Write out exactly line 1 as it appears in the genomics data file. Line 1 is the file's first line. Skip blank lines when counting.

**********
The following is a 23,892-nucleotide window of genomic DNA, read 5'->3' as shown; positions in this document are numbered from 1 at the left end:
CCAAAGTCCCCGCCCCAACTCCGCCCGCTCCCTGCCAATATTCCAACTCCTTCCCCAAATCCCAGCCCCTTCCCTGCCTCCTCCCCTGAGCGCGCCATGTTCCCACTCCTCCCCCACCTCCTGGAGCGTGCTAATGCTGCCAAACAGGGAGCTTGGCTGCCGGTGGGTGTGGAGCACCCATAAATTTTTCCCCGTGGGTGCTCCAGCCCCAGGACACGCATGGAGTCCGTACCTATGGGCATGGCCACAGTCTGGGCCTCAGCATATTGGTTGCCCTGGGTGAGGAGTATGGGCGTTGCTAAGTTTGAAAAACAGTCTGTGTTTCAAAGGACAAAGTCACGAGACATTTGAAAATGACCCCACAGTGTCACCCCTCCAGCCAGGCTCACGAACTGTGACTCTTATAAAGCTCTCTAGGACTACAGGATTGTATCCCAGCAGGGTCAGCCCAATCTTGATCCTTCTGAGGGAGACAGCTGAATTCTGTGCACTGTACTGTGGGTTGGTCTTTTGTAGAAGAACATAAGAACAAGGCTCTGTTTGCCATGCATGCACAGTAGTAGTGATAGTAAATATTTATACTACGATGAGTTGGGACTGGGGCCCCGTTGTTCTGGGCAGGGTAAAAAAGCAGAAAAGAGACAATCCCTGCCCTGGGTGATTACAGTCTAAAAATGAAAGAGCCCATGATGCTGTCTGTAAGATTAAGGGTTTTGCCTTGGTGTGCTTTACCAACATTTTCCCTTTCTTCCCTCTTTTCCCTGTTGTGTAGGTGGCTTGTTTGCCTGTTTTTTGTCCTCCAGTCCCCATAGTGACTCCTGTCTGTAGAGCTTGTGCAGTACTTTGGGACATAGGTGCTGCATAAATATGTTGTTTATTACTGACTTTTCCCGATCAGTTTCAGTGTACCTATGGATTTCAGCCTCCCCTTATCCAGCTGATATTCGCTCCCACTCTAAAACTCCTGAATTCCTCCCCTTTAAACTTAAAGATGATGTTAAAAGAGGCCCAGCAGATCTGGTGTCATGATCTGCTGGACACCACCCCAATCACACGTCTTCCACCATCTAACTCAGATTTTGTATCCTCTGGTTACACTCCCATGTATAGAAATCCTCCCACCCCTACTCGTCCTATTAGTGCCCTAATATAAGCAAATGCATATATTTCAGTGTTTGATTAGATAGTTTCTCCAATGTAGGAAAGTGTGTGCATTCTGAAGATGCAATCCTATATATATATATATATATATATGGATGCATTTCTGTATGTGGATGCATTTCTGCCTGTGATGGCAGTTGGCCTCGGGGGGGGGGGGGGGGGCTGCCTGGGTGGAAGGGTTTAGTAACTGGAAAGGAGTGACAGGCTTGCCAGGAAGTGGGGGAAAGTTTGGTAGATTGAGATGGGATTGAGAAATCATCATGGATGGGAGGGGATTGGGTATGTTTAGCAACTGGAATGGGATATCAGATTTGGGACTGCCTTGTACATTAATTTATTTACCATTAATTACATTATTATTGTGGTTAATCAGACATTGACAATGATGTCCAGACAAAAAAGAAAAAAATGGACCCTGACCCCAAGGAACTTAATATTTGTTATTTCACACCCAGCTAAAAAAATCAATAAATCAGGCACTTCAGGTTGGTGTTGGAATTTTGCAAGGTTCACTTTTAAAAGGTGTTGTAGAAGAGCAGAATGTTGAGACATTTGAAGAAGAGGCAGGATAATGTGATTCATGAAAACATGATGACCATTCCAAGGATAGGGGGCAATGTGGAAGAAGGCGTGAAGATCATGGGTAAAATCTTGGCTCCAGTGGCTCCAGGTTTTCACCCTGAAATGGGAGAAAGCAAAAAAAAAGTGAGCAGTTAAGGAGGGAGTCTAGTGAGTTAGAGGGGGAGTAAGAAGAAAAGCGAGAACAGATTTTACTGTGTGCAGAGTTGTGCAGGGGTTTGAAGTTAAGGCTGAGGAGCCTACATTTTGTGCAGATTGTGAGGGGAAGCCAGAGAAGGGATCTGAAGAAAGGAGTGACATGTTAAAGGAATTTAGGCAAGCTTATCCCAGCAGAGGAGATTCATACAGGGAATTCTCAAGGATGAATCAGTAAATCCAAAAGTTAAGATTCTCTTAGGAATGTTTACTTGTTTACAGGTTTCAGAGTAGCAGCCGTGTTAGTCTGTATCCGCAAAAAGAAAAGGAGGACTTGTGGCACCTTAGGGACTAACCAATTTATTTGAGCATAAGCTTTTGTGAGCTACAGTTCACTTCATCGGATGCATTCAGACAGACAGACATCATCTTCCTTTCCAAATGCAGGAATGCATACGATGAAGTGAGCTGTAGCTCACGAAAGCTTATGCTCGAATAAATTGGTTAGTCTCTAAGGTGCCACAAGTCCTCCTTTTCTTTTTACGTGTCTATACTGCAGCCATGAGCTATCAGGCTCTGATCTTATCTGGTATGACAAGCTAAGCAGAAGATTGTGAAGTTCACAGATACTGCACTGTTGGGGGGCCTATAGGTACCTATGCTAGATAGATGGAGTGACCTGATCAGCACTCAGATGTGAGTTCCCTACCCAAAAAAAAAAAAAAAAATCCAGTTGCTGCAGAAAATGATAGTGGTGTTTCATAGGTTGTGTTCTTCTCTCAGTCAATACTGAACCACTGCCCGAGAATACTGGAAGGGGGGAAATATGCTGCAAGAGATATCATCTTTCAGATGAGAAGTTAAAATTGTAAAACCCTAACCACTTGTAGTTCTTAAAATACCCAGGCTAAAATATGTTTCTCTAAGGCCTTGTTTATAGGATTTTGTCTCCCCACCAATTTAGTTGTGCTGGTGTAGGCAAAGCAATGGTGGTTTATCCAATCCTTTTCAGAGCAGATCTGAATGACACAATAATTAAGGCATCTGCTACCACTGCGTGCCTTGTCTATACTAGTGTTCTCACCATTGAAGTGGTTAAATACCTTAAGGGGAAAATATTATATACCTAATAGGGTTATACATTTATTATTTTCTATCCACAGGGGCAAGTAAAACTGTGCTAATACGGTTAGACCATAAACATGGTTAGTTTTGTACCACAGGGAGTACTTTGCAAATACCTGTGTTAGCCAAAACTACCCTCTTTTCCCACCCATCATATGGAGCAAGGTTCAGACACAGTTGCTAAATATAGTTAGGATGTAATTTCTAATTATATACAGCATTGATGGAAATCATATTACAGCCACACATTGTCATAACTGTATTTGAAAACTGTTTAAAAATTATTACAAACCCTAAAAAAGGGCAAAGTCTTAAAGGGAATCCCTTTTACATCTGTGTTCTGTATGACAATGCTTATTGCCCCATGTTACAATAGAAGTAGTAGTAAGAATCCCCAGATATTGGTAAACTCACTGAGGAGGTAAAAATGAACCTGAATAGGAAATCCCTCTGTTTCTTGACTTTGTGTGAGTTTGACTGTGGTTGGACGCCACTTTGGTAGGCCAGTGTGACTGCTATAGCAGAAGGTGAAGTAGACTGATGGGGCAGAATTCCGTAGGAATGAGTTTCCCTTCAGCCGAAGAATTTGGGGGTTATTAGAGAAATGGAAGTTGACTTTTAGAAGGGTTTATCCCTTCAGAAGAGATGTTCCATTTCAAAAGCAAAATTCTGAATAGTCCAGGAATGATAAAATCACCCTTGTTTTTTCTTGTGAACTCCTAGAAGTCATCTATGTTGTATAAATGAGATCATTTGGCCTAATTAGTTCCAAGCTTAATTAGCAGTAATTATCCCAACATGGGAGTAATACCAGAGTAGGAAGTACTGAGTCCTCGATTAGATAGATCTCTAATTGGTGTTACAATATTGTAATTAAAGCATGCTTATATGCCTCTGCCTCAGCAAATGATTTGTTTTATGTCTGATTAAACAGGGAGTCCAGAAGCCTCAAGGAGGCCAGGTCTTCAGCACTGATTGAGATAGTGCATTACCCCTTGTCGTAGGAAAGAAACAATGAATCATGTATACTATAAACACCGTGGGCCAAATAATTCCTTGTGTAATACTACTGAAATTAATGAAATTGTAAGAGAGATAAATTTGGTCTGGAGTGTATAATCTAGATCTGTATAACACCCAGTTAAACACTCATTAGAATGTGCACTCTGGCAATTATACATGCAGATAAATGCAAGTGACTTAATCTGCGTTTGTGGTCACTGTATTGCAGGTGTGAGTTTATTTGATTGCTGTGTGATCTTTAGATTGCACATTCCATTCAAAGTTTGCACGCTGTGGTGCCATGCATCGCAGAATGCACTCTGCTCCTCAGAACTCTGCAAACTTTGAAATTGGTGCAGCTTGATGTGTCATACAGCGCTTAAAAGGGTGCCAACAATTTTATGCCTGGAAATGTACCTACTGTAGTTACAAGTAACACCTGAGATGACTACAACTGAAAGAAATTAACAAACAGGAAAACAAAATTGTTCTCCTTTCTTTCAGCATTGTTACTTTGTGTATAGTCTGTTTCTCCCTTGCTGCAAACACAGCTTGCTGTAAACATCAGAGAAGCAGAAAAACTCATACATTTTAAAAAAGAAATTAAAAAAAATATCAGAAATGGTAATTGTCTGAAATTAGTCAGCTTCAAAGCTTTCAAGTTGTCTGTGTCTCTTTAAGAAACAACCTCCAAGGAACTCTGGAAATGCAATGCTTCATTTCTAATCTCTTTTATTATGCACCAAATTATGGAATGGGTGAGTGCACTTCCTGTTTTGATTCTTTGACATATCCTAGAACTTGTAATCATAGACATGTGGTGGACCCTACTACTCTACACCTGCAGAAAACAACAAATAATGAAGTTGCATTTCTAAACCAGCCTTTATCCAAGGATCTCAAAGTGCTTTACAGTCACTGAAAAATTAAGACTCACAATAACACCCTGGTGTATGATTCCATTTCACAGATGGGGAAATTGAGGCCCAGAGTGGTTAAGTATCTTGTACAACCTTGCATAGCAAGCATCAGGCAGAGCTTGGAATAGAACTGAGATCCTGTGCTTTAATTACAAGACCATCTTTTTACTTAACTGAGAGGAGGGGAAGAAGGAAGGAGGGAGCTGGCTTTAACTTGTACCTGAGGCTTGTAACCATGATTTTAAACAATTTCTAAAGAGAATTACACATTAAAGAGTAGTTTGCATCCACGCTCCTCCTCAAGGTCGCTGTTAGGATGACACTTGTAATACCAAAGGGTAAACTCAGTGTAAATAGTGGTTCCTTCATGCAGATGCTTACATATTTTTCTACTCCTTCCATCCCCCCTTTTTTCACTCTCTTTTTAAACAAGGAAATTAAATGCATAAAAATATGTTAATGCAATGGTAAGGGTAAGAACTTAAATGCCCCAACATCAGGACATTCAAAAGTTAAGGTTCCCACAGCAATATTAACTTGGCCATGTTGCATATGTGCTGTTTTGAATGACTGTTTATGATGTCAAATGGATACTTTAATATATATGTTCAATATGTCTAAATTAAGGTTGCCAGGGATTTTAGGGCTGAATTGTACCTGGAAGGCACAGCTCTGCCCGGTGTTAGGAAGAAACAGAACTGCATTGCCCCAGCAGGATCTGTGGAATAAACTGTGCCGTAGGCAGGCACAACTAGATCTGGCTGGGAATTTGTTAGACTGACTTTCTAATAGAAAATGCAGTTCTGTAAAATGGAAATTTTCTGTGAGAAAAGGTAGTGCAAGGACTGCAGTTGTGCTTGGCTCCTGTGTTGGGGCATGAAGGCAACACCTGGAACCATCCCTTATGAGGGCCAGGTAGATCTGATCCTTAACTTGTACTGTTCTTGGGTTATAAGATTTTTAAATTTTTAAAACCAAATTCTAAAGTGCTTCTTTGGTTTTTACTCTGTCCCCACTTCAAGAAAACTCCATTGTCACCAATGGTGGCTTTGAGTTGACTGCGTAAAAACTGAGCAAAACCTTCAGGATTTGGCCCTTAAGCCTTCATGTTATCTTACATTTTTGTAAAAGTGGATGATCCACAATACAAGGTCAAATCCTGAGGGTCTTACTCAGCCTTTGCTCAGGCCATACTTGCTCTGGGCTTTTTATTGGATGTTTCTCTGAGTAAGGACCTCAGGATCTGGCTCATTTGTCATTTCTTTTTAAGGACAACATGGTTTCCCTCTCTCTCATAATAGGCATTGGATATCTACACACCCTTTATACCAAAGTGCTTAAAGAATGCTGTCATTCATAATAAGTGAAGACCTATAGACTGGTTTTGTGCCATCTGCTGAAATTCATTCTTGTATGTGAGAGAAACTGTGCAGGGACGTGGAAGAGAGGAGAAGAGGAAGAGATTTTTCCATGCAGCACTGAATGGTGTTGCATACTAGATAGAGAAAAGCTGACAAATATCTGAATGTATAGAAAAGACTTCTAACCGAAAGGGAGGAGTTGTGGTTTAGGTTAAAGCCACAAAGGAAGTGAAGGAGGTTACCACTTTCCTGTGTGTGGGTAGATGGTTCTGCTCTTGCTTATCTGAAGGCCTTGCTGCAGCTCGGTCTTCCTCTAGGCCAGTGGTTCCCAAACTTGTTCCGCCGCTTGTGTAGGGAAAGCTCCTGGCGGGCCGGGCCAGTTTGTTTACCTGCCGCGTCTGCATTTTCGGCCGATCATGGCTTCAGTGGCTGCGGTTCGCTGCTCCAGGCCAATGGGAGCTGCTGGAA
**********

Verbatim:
The following is a 23,892-nucleotide window of genomic DNA, read 5'->3' as shown; positions in this document are numbered from 1 at the left end: